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SP2 Introducing a pharmacy medicines management technician to paediatric oncology outpatient and day unit
  1. Rupal Evans,
  2. Daniel Lake,
  3. Munachiso Arthur,
  4. Abigail Appau
  1. Royal Marsden Hospital, London


Background In the outpatients and day unit department of our paediatric oncology primary treatment centre (PTC), patients receive medication dispensed through various workstreams: outpatient dispensary, clinical trials dispensary and inpatient dispensary. Without a dedicated member of staff to coordinate and provide specialist paediatric oncology medication counselling across all these workstreams, patient frustration, uncollected prescriptions, incorrect use of medication and increased wastage are difficult to prevent. By streamlining medicines related workflow and increasing pharmacy integration into the wider multidisciplinary team, pharmacy technicians in outpatient and day-case settings contribute to improvement in patient experience.1

Method A maternity leave nursing post was converted to provide a full-time medicines management technician for an initial 12-month trial. A retrospective analysis was performed on data collected around the number of patients who received their medicines and specialist counselling from the new pharmacy technician, as well as the number and nature of clinical interventions made. Further data was collected on cost savings made through return of unused medication. Parents and patients were also asked to provide feedback.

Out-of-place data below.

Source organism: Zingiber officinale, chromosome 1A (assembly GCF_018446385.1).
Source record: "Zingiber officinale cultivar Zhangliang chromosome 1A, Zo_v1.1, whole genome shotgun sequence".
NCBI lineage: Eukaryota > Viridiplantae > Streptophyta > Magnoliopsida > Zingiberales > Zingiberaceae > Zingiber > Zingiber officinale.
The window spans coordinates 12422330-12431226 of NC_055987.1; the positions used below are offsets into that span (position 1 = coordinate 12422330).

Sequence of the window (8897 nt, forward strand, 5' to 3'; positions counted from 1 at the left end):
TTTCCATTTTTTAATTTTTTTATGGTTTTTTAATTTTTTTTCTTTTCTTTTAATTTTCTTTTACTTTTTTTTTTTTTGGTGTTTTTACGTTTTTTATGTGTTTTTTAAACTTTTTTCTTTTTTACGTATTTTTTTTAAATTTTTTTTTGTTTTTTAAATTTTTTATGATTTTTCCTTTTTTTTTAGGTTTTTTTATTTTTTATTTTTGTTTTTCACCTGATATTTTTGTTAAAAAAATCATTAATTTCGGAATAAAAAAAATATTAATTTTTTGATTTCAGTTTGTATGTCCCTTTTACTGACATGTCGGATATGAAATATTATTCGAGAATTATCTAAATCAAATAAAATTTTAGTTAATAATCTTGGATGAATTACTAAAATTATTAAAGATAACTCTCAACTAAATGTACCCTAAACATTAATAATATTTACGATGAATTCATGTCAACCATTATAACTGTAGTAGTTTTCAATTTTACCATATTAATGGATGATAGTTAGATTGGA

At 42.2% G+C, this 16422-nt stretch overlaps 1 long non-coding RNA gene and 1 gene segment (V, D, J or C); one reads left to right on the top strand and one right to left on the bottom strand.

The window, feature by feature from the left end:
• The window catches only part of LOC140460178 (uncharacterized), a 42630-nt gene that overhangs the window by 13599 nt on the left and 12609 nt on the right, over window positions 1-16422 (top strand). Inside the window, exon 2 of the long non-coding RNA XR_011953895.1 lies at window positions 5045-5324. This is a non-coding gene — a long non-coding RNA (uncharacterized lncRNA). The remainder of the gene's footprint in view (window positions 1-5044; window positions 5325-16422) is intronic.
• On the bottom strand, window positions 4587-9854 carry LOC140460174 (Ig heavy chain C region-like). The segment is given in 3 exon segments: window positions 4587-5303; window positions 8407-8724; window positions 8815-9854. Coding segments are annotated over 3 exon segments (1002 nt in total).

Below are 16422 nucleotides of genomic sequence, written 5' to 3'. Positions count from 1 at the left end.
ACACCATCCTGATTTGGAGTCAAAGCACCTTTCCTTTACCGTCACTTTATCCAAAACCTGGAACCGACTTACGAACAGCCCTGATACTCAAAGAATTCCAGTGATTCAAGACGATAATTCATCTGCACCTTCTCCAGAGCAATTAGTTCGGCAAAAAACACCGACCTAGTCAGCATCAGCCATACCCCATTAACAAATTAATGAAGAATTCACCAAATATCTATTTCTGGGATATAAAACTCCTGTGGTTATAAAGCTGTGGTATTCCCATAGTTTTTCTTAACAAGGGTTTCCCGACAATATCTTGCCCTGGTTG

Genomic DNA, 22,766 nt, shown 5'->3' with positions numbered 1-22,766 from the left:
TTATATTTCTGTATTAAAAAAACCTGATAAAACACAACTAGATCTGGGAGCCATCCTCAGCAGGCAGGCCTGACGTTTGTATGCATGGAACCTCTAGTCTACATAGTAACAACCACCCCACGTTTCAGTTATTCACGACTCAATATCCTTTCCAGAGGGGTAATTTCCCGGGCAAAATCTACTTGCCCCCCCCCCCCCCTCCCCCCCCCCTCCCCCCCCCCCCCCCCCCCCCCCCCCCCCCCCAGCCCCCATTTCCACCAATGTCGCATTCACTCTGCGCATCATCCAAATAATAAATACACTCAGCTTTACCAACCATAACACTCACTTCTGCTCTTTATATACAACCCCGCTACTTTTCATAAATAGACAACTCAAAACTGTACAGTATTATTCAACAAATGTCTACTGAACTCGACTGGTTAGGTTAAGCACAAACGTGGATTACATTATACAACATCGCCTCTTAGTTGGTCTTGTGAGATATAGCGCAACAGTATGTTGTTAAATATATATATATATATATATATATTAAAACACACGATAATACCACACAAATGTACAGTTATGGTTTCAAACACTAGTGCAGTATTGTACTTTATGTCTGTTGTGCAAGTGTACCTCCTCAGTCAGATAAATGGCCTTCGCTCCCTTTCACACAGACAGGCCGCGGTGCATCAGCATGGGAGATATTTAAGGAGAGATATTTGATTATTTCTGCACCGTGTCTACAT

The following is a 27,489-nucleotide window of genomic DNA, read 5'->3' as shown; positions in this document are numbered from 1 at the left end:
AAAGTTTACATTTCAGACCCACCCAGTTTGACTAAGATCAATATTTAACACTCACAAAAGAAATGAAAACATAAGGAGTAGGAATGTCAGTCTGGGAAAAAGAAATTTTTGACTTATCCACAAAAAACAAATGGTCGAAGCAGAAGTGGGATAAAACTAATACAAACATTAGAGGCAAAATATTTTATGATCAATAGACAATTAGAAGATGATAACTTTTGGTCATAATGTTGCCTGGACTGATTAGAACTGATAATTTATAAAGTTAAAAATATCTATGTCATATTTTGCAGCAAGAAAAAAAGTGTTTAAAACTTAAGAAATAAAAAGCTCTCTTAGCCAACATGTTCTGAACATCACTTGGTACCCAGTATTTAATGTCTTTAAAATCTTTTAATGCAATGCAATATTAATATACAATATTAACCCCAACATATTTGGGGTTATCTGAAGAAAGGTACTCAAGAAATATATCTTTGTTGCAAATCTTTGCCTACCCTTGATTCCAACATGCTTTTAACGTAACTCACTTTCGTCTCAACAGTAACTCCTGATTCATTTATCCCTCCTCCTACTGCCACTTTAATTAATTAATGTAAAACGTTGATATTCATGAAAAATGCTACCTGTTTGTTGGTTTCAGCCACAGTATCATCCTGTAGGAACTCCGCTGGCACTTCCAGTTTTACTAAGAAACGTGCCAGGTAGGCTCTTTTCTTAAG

Results Of the total 4,110 patient visits to the CYP unit requiring medication collection, 98.1% of patients received their medication and counselling from the pharmacy technician. Over the 12 months, 100% of the dispensing required for administration on the paediatric oncology day-case unit were dispensed in advance to eliminate delays on the day of treatment. A recorded £61,470 worth of medications that may likely have been inappropriately stored, discarded, or expired on the ward, were returned to pharmacy so they could be re-issued to other patients were considered savings. Of the 123 interventions made, 51% prevented patients leaving the hospital without medication, including critical SACT. Feedback from patients and their families has been positive, highlighting the time saved waiting for medicines, the technician’s professionalism, and knowledge.

Conclusion Implementing a medicines management technician into a paediatric oncology outpatient and day unit setting contributes to better patient experience and medicines safety. Many of the interventions made promote medicines optimisation and were not identified by other members of the multi-disciplinary team. Medicines knowledge and familiarity with pharmacy operational systems positions the medicines management technician optimally for this role, providing a relatable point of contact for patients and their families as well as more comprehensive medicines support.

An argument can be made that the funding for the role was offset by the cost savings made in the reduction of wastage despite the unavailability of a comparative valuation of medication returns prior to introducing the role. In conjunction with overwhelmingly positive feedback from patients and their families, the medicines management technician role for our PTC paediatric oncology outpatient and day unit has since been permanently funded.


  1. Bergsbaken J, Roman D, Earl MA, McBride A, Olin JL, Peele A, Reichard JS. ASHP-HOPA guidelines on the roles and responsibilities of the pharmacy technician in ambulatory oncology pharmacy. American Journal of Health-System Pharmacy 2018;75:1304–1311.

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